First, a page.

- Criminology: linking theory, policy and practice, the 21st annual conference of the Australian and New Zealand Society of Criminology (ANZSOC), 26–28 November, Canberra (run on behalf of ANZSOC).
- The International conference on homicide: domestic-related homicide, 3–5 December, Gold Coast.
Although it is typically unnoticed by most stakeholders, the AIC has continued to refine policy and procedures to ensure the agency remains current with the best corporate governance and risk management strategies. In 2008–09, a new Board audit committee was established with a charter based on the Australian National Audit Office's better practice guide and a new document management system (TRIM) was successfully implemented for more secure, efficient and effective management of documents, records and emails. Further, new contracting documents were developed to enable efficient contract management for the AIC and the Criminology Research Council and to improve the AIC's ability to engage the not-for-profit sector and small business.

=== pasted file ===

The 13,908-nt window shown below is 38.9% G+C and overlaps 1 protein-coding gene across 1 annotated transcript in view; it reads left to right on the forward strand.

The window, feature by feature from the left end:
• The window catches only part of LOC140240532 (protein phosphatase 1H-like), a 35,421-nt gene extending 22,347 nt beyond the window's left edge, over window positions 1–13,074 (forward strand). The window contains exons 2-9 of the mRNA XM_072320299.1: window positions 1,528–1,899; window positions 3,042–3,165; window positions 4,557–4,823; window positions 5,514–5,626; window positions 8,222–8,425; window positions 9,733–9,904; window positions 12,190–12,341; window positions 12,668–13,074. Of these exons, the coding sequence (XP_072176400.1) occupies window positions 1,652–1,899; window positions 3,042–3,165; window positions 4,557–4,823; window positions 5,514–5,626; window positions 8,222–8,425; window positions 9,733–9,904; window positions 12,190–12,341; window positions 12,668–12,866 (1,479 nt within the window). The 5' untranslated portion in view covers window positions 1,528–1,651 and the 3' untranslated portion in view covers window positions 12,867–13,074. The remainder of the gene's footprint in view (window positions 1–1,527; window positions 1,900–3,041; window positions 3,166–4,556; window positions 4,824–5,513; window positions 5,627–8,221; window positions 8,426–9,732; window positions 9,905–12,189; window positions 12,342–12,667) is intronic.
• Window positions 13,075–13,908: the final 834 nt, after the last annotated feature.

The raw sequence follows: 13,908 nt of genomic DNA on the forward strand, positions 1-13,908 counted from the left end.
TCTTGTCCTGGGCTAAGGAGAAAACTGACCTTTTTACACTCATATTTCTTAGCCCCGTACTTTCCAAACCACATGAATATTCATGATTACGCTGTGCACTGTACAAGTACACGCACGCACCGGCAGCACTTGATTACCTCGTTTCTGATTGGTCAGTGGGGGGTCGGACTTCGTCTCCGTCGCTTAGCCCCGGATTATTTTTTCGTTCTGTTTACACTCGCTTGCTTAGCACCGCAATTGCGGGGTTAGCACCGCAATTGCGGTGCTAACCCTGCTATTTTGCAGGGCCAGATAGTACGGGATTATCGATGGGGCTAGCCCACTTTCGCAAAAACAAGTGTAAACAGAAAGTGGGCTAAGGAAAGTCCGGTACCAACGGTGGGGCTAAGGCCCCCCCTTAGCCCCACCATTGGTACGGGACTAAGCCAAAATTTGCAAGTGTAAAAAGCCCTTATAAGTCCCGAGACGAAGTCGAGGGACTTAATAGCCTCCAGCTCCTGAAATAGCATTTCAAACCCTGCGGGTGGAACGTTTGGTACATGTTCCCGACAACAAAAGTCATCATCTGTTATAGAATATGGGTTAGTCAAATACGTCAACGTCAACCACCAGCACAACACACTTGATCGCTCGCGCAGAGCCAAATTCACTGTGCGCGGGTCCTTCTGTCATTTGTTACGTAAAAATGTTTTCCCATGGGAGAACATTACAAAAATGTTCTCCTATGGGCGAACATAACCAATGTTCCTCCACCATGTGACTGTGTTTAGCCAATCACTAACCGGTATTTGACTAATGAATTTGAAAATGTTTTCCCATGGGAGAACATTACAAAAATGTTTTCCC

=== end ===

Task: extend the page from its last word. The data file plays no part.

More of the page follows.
It is worth noting that while some agencies have a legislative mandate to ensure access to crime and justice data, the AIC does not. It is because of the AIC's enduring reputation for delivering quality research that will benefit law enforcement and other agencies that the institute has generally been able to successfully negotiate access to data. On behalf of the AIC's staff, I would therefore like to thank those who have assisted with the institute's work by providing funding, access to data, participation in roundtables, peer review and interviews. These include the Attorney-General's Department and other Australian Government and state/territory agencies who have provided much of the data, our academic partners and members of the community who have agreed to be participants in the AIC's research projects.